Australia's Trade Minister Simon Birmingham addresses media outside the Parliament House in Canberra, Australia, Oct 16, 2019. (ROD MCGUIRK / AP)
SYDNEY - Australia's government introduced legislation on Tuesday to ratify trade deals with Indonesia, the Hong Kong Special Administrative Region and Peru, key planks of its push to boost the economy via new export opportunities for agriculture businesses.
The government aims to push the trade deal legislation, which will remove many of the tariffs that have hindered two-way trade between Australia and the three regions, through both houses of parliament by the end of year.
The deals have been broadly welcomed by the country's large rural voter base, which has been struggling against drought conditions for three years. That's left farmers with the double whammy of both smaller crops and stiff international competition for the produce they are able to harvest for export.
I want to make sure that we keep giving farmers and business the opportunity to sell more goods at better rates with better access into these key markets
Simon Birmingham, Australia's Trade Minister
"These agreements are going to provide significant new opportunities for Australian exporters," Trade Minister Simon Birmingham told reporters in Canberra.
"I want to make sure that we keep giving farmers and business the opportunity to sell more goods at better rates with better access into these key markets."
Australia's opposition Labor Party has indicated it will broadly support the trade deals, although it will likely seek concessions around labor market access to appease its union members. Any amendments to the legislation could slow its progress through parliament.
In its trade agreement, Hong Kong guarantees it will not impose any tariffs on Australian imports, allowing Canberra to maintain the status quo with its 12th largest trading partner.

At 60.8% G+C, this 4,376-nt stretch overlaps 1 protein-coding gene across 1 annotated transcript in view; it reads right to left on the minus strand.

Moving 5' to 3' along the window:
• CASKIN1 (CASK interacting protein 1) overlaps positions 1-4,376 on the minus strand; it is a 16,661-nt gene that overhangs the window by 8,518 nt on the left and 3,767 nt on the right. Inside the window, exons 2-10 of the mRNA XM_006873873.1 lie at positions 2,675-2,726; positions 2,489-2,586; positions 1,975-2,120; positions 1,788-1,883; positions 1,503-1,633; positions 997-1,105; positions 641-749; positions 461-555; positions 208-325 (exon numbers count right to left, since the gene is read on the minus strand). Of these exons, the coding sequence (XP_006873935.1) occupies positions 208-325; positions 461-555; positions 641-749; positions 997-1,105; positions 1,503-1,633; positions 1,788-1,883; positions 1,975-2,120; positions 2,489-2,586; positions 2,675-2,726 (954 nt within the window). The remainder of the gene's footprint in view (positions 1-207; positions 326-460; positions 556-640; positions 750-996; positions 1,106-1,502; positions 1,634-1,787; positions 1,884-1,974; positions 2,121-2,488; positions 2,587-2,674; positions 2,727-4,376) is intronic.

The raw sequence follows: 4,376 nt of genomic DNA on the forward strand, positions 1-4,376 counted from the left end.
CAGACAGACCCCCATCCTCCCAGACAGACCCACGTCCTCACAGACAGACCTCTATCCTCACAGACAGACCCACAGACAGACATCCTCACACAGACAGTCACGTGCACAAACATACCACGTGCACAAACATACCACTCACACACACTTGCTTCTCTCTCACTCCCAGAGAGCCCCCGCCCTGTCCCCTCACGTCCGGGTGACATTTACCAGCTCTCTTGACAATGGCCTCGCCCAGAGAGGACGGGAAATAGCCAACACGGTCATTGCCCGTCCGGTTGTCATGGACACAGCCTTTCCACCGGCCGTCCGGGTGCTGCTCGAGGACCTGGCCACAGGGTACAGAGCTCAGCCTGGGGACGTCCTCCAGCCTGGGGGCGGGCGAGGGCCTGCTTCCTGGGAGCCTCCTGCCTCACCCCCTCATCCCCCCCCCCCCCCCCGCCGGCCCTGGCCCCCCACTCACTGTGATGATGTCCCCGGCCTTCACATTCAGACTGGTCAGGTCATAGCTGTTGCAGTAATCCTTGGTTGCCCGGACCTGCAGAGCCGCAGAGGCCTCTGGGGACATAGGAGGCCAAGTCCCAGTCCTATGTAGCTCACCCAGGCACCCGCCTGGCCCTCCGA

Two-way trade in goods and services between the economies is worth around A$17.8 billion.
The Indonesia-Australia deal, agreed in March, will eliminate all Australian tariffs on imports from Indonesia immediately, while 94% of Jakarta's tariffs on Australia's exports will be gradually removed.
Indonesia is Australia's 14th largest trade partner, with two-way trade between the two totaling A$17.6 billion (US$11.84 billion) last year. It is the largest buyer of Australian wheat, purchasing A$950 million in 2017-2018, along with around A$800 million of beef exports and US$181 million of sugar exports.
The trade deal was stalled earlier in the year when Australia recognized West Jerusalem as Israel's capital, straining relations with Indonesia, which is the world's biggest Muslim-majority country and supports a two-state solution to the Israel-Palestinian dispute.
The trade agreement with Peru, signed two years ago, will allow Australia to export 30,000 tons of sugar straight away, doubling to 60,000 tons within five years. Within 18 years, the limit will rise to 90,000 tons.
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